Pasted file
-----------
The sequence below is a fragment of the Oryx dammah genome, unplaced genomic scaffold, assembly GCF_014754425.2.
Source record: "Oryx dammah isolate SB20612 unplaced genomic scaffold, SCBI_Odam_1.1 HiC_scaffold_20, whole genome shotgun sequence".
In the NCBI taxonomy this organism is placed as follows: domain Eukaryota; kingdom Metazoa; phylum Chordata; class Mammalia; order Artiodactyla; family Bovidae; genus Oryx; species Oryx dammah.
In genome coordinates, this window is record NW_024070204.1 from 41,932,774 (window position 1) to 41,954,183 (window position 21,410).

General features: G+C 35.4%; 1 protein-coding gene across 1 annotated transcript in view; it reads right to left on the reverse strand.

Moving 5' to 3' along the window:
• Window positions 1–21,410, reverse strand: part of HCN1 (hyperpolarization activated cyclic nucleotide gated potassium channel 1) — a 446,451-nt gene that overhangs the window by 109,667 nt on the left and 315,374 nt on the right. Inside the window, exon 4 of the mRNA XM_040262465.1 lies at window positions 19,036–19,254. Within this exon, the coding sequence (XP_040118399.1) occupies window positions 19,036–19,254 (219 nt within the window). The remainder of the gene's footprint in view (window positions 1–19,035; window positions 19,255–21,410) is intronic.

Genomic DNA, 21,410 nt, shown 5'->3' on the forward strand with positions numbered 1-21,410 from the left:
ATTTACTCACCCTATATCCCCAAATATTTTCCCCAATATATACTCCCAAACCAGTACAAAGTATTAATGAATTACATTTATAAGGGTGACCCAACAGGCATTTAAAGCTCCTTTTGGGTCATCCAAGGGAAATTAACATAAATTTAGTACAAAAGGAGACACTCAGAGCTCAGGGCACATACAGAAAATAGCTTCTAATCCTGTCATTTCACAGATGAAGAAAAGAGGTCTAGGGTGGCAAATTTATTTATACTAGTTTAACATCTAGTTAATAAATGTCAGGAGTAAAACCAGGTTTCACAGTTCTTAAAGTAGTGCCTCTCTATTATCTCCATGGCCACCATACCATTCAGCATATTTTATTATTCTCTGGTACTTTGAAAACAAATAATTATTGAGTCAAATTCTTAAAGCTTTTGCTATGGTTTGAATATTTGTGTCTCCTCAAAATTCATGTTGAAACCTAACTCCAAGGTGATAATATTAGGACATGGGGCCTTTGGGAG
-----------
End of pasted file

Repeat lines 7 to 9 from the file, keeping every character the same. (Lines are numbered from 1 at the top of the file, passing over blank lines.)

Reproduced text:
• Window positions 1–21,410, reverse strand: part of HCN1 (hyperpolarization activated cyclic nucleotide gated potassium channel 1) — a 446,451-nt gene that overhangs the window by 109,667 nt on the left and 315,374 nt on the right. Inside the window, exon 4 of the mRNA XM_040262465.1 lies at window positions 19,036–19,254. Within this exon, the coding sequence (XP_040118399.1) occupies window positions 19,036–19,254 (219 nt within the window). The remainder of the gene's footprint in view (window positions 1–19,035; window positions 19,255–21,410) is intronic.

Genomic DNA, 21,410 nt, shown 5'->3' on the forward strand with positions numbered 1-21,410 from the left:
ATTTACTCACCCTATATCCCCAAATATTTTCCCCAATATATACTCCCAAACCAGTACAAAGTATTAATGAATTACATTTATAAGGGTGACCCAACAGGCATTTAAAGCTCCTTTTGGGTCATCCAAGGGAAATTAACATAAATTTAGTACAAAAGGAGACACTCAGAGCTCAGGGCACATACAGAAAATAGCTTCTAATCCTGTCATTTCACAGATGAAGAAAAGAGGTCTAGGGTGGCAAATTTATTTATACTAGTTTAACATCTAGTTAATAAATGTCAGGAGTAAAACCAGGTTTCACAGTTCTTAAAGTAGTGCCTCTCTATTATCTCCATGGCCACCATACCATTCAGCATATTTTATTATTCTCTGGTACTTTGAAAACAAATAATTATTGAGTCAAATTCTTAAAGCTTTTGCTATGGTTTGAATATTTGTGTCTCCTCAAAATTCATGTTGAAACCTAACTCCAAGGTGATAATATTAGGACATGGGGCCTTTGGGAG